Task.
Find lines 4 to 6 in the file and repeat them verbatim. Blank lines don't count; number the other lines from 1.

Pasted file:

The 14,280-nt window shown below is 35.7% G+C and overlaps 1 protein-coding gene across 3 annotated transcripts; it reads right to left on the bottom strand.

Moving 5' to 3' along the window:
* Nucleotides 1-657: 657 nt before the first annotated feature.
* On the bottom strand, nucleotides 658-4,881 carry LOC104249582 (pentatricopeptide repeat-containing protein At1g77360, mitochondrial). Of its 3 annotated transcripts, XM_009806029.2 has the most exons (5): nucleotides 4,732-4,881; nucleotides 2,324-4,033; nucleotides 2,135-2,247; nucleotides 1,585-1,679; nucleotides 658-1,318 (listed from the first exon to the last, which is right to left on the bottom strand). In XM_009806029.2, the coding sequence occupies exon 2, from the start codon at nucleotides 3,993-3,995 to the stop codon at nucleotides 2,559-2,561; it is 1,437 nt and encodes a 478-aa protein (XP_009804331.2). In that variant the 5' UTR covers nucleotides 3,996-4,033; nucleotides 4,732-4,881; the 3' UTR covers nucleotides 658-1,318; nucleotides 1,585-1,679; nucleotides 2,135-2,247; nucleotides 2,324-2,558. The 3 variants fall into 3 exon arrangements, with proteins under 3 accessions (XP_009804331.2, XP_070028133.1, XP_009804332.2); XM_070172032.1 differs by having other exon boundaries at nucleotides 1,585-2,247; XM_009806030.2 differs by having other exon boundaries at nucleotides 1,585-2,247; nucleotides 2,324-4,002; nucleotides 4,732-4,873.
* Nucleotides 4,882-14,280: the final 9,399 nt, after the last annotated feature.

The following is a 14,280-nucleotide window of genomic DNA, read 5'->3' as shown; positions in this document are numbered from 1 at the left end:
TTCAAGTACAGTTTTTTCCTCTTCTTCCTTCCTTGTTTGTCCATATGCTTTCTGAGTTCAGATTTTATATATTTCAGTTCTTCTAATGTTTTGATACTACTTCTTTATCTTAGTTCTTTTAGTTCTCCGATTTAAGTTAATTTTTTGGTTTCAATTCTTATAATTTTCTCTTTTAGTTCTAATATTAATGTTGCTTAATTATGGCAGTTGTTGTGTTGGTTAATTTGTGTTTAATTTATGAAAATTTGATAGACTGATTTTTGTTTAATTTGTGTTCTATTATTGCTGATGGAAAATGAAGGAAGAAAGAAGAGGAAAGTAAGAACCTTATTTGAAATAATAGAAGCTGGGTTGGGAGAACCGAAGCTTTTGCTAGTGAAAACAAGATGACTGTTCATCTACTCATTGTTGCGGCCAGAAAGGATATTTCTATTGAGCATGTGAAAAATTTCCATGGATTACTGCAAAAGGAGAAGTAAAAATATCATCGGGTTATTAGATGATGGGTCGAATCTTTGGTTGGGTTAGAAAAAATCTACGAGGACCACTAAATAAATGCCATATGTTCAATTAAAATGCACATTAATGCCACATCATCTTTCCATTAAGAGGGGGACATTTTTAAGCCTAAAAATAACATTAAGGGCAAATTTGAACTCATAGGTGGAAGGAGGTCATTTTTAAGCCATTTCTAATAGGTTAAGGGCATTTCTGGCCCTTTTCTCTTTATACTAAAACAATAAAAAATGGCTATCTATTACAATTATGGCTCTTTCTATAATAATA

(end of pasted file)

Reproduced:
* On the bottom strand, nucleotides 658-4,881 carry LOC104249582 (pentatricopeptide repeat-containing protein At1g77360, mitochondrial). Of its 3 annotated transcripts, XM_009806029.2 has the most exons (5): nucleotides 4,732-4,881; nucleotides 2,324-4,033; nucleotides 2,135-2,247; nucleotides 1,585-1,679; nucleotides 658-1,318 (listed from the first exon to the last, which is right to left on the bottom strand). In XM_009806029.2, the coding sequence occupies exon 2, from the start codon at nucleotides 3,993-3,995 to the stop codon at nucleotides 2,559-2,561; it is 1,437 nt and encodes a 478-aa protein (XP_009804331.2). In that variant the 5' UTR covers nucleotides 3,996-4,033; nucleotides 4,732-4,881; the 3' UTR covers nucleotides 658-1,318; nucleotides 1,585-1,679; nucleotides 2,135-2,247; nucleotides 2,324-2,558. The 3 variants fall into 3 exon arrangements, with proteins under 3 accessions (XP_009804331.2, XP_070028133.1, XP_009804332.2); XM_070172032.1 differs by having other exon boundaries at nucleotides 1,585-2,247; XM_009806030.2 differs by having other exon boundaries at nucleotides 1,585-2,247; nucleotides 2,324-4,002; nucleotides 4,732-4,873.
* Nucleotides 4,882-14,280: the final 9,399 nt, after the last annotated feature.

The following is a 14,280-nucleotide window of genomic DNA, read 5'->3' as shown; positions in this document are numbered from 1 at the left end: